Some details of the classic Kettlewell work on industrial melanism have come under much scrutiny, such as the role of lichens as a background for these moths, but Grant has been a vigorous defender of the work and the clear evidence of evolution by natural selection that it provides. For example, Coyne (1998, p. 36), in a book review that emphasized some points of Majerus's (1998) book that were critical of Kettlewell's results, suggested that “we must discard Biston as a well-understood example of natural selection in action.” While it is certainly true that we do not understand all the factors affecting industrial melanism in this (or any) species, Coyne's (1998) review and the associated book were unfortunately and inappropriately grabbed by the Discovery Institute and other fanatical antievolution groups as having provided evidence against natural selection driving the changes in melanic moth frequencies over time. Grant (1999) vigorously and eloquently defended Kettlewell's results against this misinterpretation in a subsequent review of the book. He calls the evidence for natural selection “indisputable” and points to many unequivocal lines of evidence supporting it, including the parallel rise and fall of these morphs on two continents concomitant with changes in industrial practices and pollution. He concluded that “none of the complications so far identified have challenged the role assigned to selective predation as the primary explanation for industrial melanism in peppered moths” (p. 984). Grant (2002) similarly defended Kettlewell against a “character assassination” by Judith Hooper (2002), and his position has been supported in subsequent years (Rudge 2005).

Less known is that Grant's laboratory also worked extensively on the color polymorphism of B. betularia caterpillars (illustrated in Harris 1766). He confirmed E. B. Poulton's early work showing that body color was induced by visual cues from the shoots on which the caterpillars were reared (Parnell 1992): caterpillars reared on birch branches turned brown while those on willow turned green irrespective of the leaves that they consumed. His group also studied how long into development the caterpillars retain the ability to adjust their body color to new surroundings (Noor 1992).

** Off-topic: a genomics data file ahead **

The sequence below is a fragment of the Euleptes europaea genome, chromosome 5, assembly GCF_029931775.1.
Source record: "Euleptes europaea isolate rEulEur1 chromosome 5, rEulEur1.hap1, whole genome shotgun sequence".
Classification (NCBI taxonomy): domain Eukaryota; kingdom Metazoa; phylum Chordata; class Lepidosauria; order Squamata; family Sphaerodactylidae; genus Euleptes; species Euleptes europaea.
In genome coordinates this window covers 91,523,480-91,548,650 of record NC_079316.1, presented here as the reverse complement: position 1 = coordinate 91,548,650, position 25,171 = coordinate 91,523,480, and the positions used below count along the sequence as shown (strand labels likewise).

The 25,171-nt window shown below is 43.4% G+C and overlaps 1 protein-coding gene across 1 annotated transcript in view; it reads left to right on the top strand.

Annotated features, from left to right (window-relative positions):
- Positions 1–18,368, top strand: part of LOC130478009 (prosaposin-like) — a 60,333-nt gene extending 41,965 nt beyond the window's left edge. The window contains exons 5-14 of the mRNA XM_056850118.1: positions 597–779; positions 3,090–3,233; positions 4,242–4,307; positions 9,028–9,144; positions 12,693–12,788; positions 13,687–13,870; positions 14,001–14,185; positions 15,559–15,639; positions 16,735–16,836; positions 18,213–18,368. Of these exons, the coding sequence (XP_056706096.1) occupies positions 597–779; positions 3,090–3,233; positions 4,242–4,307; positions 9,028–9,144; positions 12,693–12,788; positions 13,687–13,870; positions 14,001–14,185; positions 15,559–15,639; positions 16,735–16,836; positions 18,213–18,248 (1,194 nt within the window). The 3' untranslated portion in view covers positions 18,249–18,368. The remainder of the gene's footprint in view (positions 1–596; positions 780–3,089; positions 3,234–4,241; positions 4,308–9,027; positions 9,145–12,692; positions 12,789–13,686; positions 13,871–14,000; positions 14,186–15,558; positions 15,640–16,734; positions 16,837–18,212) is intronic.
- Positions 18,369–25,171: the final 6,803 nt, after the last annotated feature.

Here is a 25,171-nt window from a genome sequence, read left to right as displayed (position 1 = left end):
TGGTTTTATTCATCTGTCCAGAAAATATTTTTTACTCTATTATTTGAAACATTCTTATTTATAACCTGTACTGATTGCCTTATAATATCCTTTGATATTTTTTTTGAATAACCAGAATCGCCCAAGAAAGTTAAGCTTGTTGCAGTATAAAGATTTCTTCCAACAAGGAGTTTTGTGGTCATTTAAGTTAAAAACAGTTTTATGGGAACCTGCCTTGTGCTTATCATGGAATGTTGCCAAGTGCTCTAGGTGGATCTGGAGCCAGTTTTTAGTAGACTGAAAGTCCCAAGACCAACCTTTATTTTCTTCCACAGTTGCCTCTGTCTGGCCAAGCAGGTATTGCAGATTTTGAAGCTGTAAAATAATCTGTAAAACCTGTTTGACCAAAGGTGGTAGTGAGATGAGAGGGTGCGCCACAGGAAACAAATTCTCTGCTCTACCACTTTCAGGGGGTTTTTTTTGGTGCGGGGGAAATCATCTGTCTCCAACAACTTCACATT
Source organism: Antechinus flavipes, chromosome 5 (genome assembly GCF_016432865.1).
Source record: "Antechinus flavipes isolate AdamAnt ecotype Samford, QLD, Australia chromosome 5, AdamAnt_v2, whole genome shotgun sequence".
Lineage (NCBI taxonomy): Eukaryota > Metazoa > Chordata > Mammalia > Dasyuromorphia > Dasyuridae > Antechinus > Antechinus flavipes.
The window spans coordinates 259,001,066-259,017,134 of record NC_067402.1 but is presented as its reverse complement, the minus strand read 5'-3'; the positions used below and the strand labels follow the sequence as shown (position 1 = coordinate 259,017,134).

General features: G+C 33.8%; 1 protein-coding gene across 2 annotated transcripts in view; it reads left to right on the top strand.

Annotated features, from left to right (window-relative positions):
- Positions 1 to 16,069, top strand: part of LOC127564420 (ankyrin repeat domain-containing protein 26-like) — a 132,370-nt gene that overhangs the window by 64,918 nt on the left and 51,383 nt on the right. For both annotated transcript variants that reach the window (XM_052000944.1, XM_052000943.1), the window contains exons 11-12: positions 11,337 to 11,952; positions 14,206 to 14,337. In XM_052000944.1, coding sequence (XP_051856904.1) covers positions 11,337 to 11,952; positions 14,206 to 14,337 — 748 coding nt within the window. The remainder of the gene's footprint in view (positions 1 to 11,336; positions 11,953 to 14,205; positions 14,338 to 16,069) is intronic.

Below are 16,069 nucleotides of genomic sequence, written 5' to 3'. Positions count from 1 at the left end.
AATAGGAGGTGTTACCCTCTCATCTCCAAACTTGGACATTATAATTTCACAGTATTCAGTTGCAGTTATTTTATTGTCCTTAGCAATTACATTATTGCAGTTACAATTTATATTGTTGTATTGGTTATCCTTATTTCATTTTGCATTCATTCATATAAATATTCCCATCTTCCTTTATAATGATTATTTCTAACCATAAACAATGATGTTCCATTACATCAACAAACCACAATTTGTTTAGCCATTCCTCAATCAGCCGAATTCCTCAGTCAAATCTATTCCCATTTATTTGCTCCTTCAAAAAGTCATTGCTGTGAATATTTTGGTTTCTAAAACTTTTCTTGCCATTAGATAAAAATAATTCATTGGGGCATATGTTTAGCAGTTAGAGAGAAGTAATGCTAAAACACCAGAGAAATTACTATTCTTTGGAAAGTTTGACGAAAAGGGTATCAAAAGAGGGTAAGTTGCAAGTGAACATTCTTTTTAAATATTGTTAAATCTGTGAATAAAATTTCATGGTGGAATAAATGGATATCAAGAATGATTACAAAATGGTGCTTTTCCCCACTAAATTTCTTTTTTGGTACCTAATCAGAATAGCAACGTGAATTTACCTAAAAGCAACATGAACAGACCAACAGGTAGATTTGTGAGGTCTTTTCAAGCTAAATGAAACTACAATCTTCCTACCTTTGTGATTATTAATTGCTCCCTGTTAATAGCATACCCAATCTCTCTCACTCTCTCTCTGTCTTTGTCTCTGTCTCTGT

Mohamed Noor, a B-average student when he came to work with Grant, had a successful project, but of more importance was that he received extensive one-on-one mentoring with Grant. Initially prompted by his excitement over Grant's evolutionary genetics class, Noor asked to work in Grant's lab starting the summer after his junior year. Every day, without exception, Grant spent 30 min or longer (often hours) talking about the project and about evolutionary genetics in general, ranging from concepts to amusing anecdotes about the players. Grant saw something in Noor that his other professors did not see (another William & Mary biology professor had advised Noor that he should take “easier classes” that would be more consistent with his ability). Grant engaged Noor to think harder and more independently about his project and about evolution. Grant was then able to convince Jerry Coyne at the University of Chicago to take a chance on another prospective Ph.D. student. The result was pretty good, as Noor had a successful graduate career and is currently an associate professor at Duke University in evolutionary genetics.